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Tina Campt

Owen F. Walker Professor, Humanities and Modern Culture and Media, Brown University

Governing Board Member, SOF/Heyman, Columbia University (2015–2018)

Headshot of Tina Campt

Tina Campt is Professor of Women’s, Gender and Sexuality Studies and Director of the Africana Studies Program at Barnard College. Campt joined the Barnard faculty in 2010, prior to which she held faculty positions at Duke University, the University of California-Santa Cruz and the Technical University of Berlin. Professor Campt’s research theorizes gendered, racial and diasporic formation in black communities in Germany, and Europe more broadly. She is the author of Other Germans: Black Germans and the Politics of Race, Gender and Memory in the Third Reich (2004), an oral history of Black Germans in the Nazi period that examines the mutual constitution of racial and gendered formation from the Weimar Republic to the postwar period. Campt has gained recognition for her approach to the history of Afro-Germans which uses a postcolonial, feminist, and diasporic outlook which combines the methodology of an oral historian with that of an ethnographer. In Other Germans she uses the oral testimonies of two black Germans, Hans Hauck and Fasia Jansen, it is regarded as a significant contribution to German Studies and Holocaust scholarship.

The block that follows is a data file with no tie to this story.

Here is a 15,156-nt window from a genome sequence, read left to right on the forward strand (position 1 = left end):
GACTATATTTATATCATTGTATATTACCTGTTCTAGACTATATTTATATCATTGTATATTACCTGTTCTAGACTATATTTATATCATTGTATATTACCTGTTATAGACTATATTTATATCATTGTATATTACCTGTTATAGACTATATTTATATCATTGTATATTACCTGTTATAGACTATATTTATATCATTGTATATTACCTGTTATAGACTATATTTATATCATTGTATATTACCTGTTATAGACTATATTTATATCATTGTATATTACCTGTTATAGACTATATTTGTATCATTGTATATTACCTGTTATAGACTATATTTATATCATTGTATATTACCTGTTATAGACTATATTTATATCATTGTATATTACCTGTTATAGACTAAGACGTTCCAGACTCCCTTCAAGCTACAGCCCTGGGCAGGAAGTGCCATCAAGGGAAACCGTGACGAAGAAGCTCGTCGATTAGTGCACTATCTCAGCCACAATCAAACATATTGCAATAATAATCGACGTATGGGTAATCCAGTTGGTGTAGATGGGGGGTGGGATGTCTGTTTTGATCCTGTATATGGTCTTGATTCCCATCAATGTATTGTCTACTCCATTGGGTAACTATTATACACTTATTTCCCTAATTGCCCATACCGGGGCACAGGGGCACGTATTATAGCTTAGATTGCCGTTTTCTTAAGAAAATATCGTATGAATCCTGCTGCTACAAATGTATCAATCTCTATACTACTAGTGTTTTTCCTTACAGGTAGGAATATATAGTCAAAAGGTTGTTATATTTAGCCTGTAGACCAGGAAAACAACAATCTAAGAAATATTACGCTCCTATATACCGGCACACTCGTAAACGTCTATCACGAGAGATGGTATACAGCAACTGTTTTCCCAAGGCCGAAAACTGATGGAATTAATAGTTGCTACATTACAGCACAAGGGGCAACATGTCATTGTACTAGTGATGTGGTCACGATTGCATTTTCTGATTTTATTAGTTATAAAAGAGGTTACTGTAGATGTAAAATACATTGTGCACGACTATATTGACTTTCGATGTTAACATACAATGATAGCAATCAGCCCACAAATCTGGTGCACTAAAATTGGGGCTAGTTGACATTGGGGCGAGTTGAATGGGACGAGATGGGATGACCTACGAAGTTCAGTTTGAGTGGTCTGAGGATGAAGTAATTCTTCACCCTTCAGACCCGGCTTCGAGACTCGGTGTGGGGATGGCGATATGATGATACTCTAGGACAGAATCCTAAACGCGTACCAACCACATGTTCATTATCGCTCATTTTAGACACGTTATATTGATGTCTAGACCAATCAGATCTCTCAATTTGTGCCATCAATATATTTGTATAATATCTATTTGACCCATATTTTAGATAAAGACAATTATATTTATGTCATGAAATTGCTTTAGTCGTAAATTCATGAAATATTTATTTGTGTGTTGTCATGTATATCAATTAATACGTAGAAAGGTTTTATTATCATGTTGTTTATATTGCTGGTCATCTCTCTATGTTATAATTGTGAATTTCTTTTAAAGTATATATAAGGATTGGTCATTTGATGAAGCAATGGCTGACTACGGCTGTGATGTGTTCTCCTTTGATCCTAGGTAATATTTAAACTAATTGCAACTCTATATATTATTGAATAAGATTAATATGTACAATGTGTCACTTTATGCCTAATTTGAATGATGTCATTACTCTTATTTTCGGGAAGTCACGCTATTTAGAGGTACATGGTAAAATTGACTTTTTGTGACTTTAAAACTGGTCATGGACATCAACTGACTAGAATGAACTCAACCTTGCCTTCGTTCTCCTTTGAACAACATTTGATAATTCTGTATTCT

She has edited special issues of Feminist Review, Callaloo and small axe, and together with Paul Gilroy, co-edited the volume, Der Black Atlantik (2004). Her second book monograph explores early twentieth century family photography of Black European communities. Image Matters: Archive, Photography and the African Diaspora in Europe (2012) examines the status of photographs in the process of historical interpretation. Engaging the burgeoning field of scholarship on affect, Image Matters uses affect to attend to how certain photographs move people, what the practice of making photos did for black sitters as individuals and family members, and what it allowed them to do and say about themselves. The book demonstrates how and why certain photographs ‘matter’, why they ‘register’ at multiple levels, as well as what those registers tell us about the cultural work of vernacular photography for diasporic communities. Professor Campt is the recipient of research grants and fellowships from the Leverhulme Trust, the American Association of University Women, The German Academic Exchange Service (DAAD), the Social Science Research Council, and the Robert Penn Warren Center for the Humanities.